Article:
Aisha on court in 2019. Photo: Cambridge University Lawn Tennis Club

Louise agrees. ‘Over the past few years I have learnt that consistency is extremely important if you want to achieve your goals. It is not enough to only put in the work when it is easy or when you are motivated. The important days are the hard days when you are lacking motivation or are faced with setbacks.’

And there was no substitute for recognising and rising to challenges. Aisha said:

From social media and women’s magazines, I get the sense that it is assumed that women should automatically feel ’empowered’ to overcome anything after reading a few positive quotes or inspirational stories of other successful women. However, from my own experience, I think that resilience comes from recognising one’s own struggles and taking confidence from one’s own personal history of combating them.

The hard work pays off in multiple ways. Izzy Austin, also a medical student, is a Hockey Blue and half blue in skiing. She has also captained the Women’s Ski Team.

When starting university, it is so important to keep doing the extra curricular you enjoy; don’t give them up! The best decision I made at University was to join the hockey and ski club, despite the heavy workload which comes with studying Medicine at Trinity. The enjoyment and lifelong friends that come with being a member of a team make the added time pressure to complete work well worth it.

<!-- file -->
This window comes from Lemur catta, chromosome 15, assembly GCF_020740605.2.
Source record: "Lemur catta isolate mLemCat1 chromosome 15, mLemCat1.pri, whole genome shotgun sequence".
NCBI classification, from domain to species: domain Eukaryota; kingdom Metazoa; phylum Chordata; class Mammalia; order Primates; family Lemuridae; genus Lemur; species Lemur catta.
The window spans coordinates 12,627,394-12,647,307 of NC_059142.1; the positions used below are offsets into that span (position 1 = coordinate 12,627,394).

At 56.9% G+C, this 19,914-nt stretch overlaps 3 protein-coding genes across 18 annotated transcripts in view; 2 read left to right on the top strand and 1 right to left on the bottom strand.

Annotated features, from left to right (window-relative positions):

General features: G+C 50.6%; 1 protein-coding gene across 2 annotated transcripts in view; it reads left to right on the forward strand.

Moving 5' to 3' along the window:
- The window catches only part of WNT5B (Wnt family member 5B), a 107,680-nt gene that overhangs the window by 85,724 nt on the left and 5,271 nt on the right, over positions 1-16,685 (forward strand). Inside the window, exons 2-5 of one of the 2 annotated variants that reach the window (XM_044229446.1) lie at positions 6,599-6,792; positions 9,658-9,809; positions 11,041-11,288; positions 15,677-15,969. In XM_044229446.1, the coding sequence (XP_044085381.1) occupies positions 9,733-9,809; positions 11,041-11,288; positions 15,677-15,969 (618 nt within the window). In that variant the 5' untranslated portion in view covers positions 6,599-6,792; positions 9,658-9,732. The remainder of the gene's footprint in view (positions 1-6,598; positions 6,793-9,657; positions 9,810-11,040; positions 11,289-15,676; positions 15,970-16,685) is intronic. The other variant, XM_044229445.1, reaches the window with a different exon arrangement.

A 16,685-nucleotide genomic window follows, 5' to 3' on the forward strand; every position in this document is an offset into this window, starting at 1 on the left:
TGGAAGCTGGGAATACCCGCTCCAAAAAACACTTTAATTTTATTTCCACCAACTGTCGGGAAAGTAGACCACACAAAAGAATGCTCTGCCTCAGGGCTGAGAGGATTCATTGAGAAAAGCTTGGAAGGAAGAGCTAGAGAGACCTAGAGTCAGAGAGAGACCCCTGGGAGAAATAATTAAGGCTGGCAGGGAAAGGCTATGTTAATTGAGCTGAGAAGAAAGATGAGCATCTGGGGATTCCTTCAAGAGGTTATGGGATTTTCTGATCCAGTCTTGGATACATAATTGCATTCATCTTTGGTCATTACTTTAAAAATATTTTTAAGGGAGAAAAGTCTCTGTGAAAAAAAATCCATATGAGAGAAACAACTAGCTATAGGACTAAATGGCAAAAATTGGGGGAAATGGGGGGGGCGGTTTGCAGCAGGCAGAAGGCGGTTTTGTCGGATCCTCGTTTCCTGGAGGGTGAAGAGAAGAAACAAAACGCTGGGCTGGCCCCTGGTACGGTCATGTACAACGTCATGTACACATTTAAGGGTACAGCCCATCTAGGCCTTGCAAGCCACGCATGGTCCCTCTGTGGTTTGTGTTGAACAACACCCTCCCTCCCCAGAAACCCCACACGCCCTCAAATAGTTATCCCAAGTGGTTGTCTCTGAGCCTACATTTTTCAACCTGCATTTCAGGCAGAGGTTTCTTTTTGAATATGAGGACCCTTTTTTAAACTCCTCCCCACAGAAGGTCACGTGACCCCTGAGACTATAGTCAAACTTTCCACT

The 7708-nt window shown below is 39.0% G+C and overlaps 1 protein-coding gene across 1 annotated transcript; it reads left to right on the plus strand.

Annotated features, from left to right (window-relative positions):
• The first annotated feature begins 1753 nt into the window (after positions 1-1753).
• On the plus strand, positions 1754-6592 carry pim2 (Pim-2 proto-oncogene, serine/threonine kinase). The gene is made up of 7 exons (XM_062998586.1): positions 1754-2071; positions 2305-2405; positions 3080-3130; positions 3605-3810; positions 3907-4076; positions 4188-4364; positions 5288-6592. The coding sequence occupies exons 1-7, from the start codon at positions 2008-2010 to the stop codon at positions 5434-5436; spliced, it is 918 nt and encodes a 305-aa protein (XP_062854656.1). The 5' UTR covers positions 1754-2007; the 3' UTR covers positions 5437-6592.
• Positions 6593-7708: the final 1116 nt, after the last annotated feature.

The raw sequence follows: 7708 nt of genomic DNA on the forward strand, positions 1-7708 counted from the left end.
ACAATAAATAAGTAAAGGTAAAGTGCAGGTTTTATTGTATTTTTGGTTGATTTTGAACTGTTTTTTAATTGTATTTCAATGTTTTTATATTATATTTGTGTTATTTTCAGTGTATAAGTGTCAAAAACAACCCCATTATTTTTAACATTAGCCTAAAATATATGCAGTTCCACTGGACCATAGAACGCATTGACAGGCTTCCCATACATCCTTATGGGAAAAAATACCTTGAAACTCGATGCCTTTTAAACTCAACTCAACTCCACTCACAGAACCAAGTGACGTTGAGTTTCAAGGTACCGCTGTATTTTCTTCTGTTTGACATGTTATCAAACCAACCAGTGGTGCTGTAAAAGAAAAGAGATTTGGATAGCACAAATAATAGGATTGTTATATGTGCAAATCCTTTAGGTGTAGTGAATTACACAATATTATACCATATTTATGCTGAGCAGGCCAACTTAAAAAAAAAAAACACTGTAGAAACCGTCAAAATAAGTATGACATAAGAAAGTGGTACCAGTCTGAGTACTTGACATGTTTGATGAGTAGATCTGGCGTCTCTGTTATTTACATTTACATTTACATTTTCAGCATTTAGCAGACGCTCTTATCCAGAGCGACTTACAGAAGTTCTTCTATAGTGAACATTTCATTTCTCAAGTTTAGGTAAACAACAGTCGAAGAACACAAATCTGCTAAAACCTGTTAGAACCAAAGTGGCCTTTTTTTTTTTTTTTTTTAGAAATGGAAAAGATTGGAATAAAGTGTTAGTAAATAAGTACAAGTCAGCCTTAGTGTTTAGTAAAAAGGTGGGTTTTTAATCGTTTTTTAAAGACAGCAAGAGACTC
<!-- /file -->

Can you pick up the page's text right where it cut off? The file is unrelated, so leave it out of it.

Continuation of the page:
Make the most of the fantastic opportunities at Cambridge University – you won’t regret it!

Izzy competing. Photo: Varsity Trip/Chris Williamson

Louise agreed.

My academic and sporting success has given me some wonderful opportunities, from studying for a PhD here in Cambridge to spending a year studying and training in the University of California, Berkeley. I am excited to see where my hard work and success takes me over the next few years.

Imogen said:

Being a professional sportswoman was never something I dreamed of doing when I was younger, and now I have the opportunity it has opened my eyes to so many different possibilities. The thing I am most grateful for is my interest in women’s sport, and the enjoyment I get from following women’s rowing, women’s cycling and so much more. It’s getting easier and easier to follow, and parity in coverage is coming. I am so glad to be able to add my voice to that movement.

With three of the four students featured here studying medicine, Trinity Fellows Professor Rebecca Fitzgerald and Dr Catherine Aiken paid tribute to their ability to balance the demands of their academic and sporting life. Dr Catherine Aiken, Senior Treasurer of First Third Boat Club, said:

Studying medicine at Cambridge while also performing at such high levels in sport is a fantastic achievement, requiring enormous dedication, organisation, and hard work. These are exactly the attributes that we need in our doctors of the future. It is truly inspiring how our students are able to achieve so much.